Like a constant, maddening ringing in the ears, human-generated persistent sounds may stress and harm fish, according to a presentation scheduled for later this month at the annual meeting of the Acoustical Society of America in Seattle.
Most prior research has focused on the effect of extremely loud sounds, such as pile driving and seismic air guns, on fish and other marine dwellers. This latest presentation instead looks at less intense, but relentless, noises.
"There are many such sources," co-author Arthur Popper told Discovery News. "Long-term sounds come from shipping and barging, but also fishing boats and recreational boats. This is particularly prevalent in harbors, where there is a lot of boat traffic, or in shipping lanes."
Popper, a professor of biology at the University of Maryland, added that offshore wind farms, noise from aquaculture facilities, construction work and more could also hurt fish.
Until recently, little attention has been paid to the problem. One reason is because of challenges of conducting experiments and gathering evidence. It's generally accepted that studies on caged fish are not fully relevant to species in the wild, but with some high-tech equipment and ingenuity, Popper and colleague Brandon Casper are attempting to avoid those constraints.
For example, the researchers have placed fish in a large enclosed tank that can be lowered into lakes and other natural bodies of water. Attached PVC pipes hold video cameras and hydrophones that permit monitoring of the fish during experiments.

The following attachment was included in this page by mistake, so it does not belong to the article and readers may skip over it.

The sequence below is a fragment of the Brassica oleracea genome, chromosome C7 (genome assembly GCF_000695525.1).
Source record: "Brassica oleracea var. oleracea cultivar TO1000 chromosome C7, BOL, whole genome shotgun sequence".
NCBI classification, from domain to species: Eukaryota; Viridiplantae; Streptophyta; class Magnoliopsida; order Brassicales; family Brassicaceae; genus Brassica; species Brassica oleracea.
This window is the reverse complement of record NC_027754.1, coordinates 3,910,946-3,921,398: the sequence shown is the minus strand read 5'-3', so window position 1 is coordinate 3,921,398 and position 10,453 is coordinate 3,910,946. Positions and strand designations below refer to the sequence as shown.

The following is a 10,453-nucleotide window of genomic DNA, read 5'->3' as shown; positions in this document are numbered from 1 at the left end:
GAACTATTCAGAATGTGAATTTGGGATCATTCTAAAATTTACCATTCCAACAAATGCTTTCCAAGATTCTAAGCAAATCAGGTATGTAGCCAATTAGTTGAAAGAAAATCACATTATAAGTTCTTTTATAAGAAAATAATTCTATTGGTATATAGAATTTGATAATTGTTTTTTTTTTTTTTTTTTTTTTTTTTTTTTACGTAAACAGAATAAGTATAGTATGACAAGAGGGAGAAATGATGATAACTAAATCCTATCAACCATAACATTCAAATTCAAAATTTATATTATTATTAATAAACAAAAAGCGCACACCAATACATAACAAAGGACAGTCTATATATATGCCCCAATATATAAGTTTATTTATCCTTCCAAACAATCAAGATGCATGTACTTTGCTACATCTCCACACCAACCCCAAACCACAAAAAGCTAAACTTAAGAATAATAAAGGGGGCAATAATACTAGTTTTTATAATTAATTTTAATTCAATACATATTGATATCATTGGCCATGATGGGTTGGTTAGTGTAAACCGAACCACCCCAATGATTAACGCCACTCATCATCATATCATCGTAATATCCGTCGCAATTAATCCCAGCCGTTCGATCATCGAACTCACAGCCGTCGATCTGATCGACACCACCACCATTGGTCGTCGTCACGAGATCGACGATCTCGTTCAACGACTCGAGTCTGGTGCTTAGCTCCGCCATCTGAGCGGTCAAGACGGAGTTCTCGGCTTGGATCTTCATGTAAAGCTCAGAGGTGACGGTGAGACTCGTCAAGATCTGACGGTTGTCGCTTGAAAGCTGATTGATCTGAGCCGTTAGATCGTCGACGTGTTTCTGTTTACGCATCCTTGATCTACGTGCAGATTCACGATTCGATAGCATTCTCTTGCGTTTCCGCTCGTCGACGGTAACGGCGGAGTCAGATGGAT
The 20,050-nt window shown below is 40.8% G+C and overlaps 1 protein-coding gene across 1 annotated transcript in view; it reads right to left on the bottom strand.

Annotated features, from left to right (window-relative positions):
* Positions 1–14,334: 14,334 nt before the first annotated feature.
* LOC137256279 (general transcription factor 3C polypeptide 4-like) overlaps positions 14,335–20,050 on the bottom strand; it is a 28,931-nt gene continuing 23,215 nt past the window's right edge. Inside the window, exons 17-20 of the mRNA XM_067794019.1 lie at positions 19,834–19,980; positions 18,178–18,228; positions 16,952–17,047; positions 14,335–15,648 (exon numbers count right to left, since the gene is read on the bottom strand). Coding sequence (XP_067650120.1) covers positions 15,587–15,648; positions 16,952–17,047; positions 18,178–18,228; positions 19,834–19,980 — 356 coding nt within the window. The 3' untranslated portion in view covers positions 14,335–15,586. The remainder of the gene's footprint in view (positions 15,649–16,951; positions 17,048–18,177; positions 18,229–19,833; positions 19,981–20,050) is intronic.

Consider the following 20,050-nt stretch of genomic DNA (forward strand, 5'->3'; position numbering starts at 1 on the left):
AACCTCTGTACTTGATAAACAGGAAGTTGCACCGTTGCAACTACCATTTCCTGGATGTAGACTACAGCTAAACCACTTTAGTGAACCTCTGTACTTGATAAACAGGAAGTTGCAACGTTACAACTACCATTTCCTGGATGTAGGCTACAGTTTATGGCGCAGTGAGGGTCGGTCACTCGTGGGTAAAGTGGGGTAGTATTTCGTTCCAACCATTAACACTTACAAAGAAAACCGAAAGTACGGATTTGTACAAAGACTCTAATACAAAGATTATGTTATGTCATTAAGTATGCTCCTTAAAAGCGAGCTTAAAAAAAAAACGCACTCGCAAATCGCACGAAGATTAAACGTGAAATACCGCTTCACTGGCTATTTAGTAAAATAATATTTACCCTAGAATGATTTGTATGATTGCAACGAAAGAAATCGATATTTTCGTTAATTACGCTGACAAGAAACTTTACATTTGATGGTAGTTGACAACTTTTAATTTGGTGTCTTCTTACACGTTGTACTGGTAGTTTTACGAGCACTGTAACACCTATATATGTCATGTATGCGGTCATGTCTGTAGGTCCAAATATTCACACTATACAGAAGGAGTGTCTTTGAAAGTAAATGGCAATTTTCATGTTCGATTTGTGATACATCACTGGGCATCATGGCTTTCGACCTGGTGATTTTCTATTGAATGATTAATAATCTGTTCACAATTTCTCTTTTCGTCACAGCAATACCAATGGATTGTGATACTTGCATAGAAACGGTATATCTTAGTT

Such studies lead Popper to conclude that if the increase in background noise isn't much, fish may just ignore it or adapt to the sounds, similar to how they'd cope with natural continuous noises, such as driving winds. If the persistent sounds become louder, however, fish could be in trouble.
Popper and Casper are particularly worried about "masking," which can drown out fish communication, impair ability to listen for prey and predators, and cause other problems.
"Think of how in a room it gets harder to hear someone you are talking with as the number of people, and the noise level, increases," Popper explained.
We can usually move away from such noise, and there is evidence that fish are trying to get away as well. But some fish cannot escape human-generated sounds. Even when those sounds increase background noise by just 10 decibels or less, the health effects could be profound. The researchers, for example, suspect that continuous din may alter the hormone levels of fish. This, in turn, could impact mating and longevity.
Richard Fay, director of the Parmly Sensory Sciences Institute, agrees that the problems warrant concern.
"Masking, in particular, can make all the sources that a fish may normally listen to and need to know about rendered less audible or inaudible due to masking noise," Fay told Discovery News.
James Miller, chairman of the Department of Ocean Engineering at the University of Rhode Island, added, "The effect on fish populations would be greater if they are dispersed during the times of year when they would be naturally congregating or spawning for other purposes."
Some studies have found that sole increase their swimming speeds when exposed to low-pressure pile driving, while cod "were found to freeze their movements" when exposed to the same sounds. Sharks and rays, which don't even hear well, still use sound to hear prey, so there is further concern that human-caused noise may hurt their ability to hunt.
Popper and Casper indicate no blanket solution has yet been proposed, "but there has been talk of developing ways to quiet ships and boats and/or to mitigate the sounds of wind farms," Popper said. "While long-term and very expensive no doubt, there are ways to lessen the sounds produced by ships."
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